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Enable 10Gbit/s physical layer for single twisted pair

Posted: 23 Sep 2015 ?? ?Print Version ?Bookmark and Share

Keywords:advanced driver assistance systems? ADAS? single twisted pair? STP? complementary metal oxide semiconductor?

Applications such as advanced driver assistance systems (ADAS) and passenger infotainment drive data rates in automotive vehicles. To realise the lightweight and fuel efficient cars of the future, it is mandatory to increase the data rate, to get more bits over the same channel in the same time. This article introduces an elegant method to increase the data bandwidth in a single twisted pair (STP) cabling.

High data rates in vehicle networks could be achieved through multiple technical approaches. On the one hand this goal could be achieved by investing effort in the channel/transmission medium (see [1]). However, there is always the conflict between electrical requirements, like transfer function and electro-magnetic radiance/ susceptibility, and mechanical requirements, like weight, diameter, stiffness and used materials. The mechanical requirements indirectly stand for usability and costs of the cables. On the other hand, the goal of a higher data rate through the same channel can be achieved by investing in the signal processing at the end points. The development effort takes place up front and the only material costs are increased silicon area. Operating costs will rise by only the (unavoidable) power consumption in the network node; however, the goal of a new physical layer will be not to raise the power consumption per transmitted bit/s. The second option is the main focus of the presented work and technology.

The challenge
Major use cases for high-speed data transmission in vehicles are low-latency uncompressed video transmission and a network backbone of consolidated connections and busses. For the next generation of networks, data rates in the range of 10Gbit/seven up to the 12.5Gbit/s required for high-resolution video distribution C are targeted. As a reference, application-proven lightweight cables like the star-quad are taken as a possible candidate for the transmission medium. Achievable lengths should be 10-15 m. At the targeted speeds, the transfer function of common cables becomes more problematic. Higher attenuation at higher frequencies surpasses practically compensable insertion loss in almost every cable type. Moreover, in certain cable types there is a notch present in the signal band in the frequency range from 2GHz to 3,5GHz. [2]

Furthermore, standard complementary metal oxide semiconductor (CMOS) technology itself becomes more bandwidth limiting at the target speeds. The parasitic transistor capacitances and a limited maximum transit frequency, and the ESD (electro-static discharge) protection at the pads, have a major influence on the transfer function of the channel. Additionally, the targeted speed conflicts with transmit power requirements for the cable lengths common e.g. in automotive applications. It is therefore the specific goal to increase throughput by adding intelligence on the semiconductor side and keeping the transmission medium light and low-cost. The core requirements selected for the development of the new physical layer were chosen to be a low deterministic latency, low power consumption, and the use of a single twisted pair. The target bit error rate was fixed at 10-12. The implementation had to be feasible on a standard CMOS process.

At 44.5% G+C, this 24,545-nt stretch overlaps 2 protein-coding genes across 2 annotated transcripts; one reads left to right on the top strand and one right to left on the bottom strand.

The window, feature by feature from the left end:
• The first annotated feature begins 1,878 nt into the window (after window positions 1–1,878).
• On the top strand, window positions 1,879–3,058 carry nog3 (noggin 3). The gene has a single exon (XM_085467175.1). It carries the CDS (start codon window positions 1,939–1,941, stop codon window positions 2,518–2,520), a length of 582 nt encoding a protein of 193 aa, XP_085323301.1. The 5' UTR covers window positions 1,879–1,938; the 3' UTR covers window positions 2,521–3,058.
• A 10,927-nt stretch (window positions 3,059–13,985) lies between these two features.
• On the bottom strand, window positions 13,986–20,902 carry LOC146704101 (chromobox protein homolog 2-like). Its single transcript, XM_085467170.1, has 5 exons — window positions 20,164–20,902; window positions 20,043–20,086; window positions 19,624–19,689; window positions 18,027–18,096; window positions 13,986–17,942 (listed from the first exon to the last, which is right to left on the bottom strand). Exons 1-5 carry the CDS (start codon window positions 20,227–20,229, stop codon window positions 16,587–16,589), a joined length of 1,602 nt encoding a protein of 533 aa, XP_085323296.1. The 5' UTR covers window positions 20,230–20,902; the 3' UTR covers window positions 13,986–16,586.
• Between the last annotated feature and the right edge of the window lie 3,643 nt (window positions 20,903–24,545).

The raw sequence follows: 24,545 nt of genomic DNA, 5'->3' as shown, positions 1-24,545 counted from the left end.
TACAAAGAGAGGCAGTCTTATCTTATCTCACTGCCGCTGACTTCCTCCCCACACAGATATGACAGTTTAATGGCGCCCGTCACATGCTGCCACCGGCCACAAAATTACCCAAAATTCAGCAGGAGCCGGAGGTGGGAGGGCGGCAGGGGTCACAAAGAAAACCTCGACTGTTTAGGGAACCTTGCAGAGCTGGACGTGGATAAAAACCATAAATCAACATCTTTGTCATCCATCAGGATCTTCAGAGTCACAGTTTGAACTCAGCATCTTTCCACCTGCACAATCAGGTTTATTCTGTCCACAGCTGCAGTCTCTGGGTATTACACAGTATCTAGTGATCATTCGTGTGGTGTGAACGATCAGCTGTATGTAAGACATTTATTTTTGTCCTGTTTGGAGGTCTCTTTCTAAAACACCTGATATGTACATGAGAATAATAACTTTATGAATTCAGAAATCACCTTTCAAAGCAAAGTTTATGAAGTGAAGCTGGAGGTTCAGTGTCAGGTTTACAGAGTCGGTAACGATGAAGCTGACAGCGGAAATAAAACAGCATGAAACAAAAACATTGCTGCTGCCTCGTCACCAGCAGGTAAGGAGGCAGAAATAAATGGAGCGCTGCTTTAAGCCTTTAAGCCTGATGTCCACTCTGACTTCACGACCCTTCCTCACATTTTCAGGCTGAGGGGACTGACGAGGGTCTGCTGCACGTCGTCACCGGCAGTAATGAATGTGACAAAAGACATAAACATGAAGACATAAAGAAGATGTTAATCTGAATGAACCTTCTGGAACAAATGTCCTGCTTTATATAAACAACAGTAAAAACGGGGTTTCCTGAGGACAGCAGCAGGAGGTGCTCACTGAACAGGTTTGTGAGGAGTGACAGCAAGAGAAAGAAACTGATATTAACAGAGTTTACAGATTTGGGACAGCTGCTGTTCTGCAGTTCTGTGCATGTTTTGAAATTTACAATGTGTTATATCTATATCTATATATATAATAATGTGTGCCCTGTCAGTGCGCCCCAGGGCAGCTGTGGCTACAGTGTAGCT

System overview
To tackle the design problem at hand, it was necessary to undertake a paradigm shift and abandon classical NRZ (non-return-to-zero) binary coding with relatively slim signal processing. Firstly, we moved to a higher level modulation format and thereby limited the transmission bandwidth, which is now well below the notch of conventional twisted pair cables. The choice for the modulation format was also made through the calculation of the so-called channel capacity of the chosen cable. (The channel capacity gives a theoretical maximum of achievable data rates; practical implementations are well below that number.) This calculation showed that binary coding at available transmit powers could not carry a 10 GBps data rate. It also showed which modulation complexity would yield optimal data rate performance on the channel. Secondly, the signal processing was moved into the digital domain to acquire more complex and powerful signal processing algorithms.

More specifically, a PAM4 modulation format was chosen. To facilitate the signal processing in the digital domain, a high-speed Digital-Analogue-Converter (DAC) and an Analogue-Digital-Converter (ADC) were implemented. The cable transfer function (low pass characteristic) is now compensated by two digital filters at transmitter and receiver working in tandem. These filters are adapted at run-time. The bit error rate is achieved and secured by adding error correcting redundancy encoding and decoding to the transmission system (so-called forward error correction).

CMOS implementation
Fraunhofer IIS has developed a hybrid prototype of an ASIC (application specific integrated circuit) and an FPGA (field-programmable gate array) to implement all these features of the new physical layer. The analogue frontends (DAC and ADC) were implemented in the ASIC. This allows evaluation of the real circuit performance with all parasitic effects and getting reliable estimates for the overall power consumption, once analogue and digital functionality is integrated together on a single chip. Moreover, with this implementation, the highest risk in system development was already addressed and the feasibility of the complete system could be shown.

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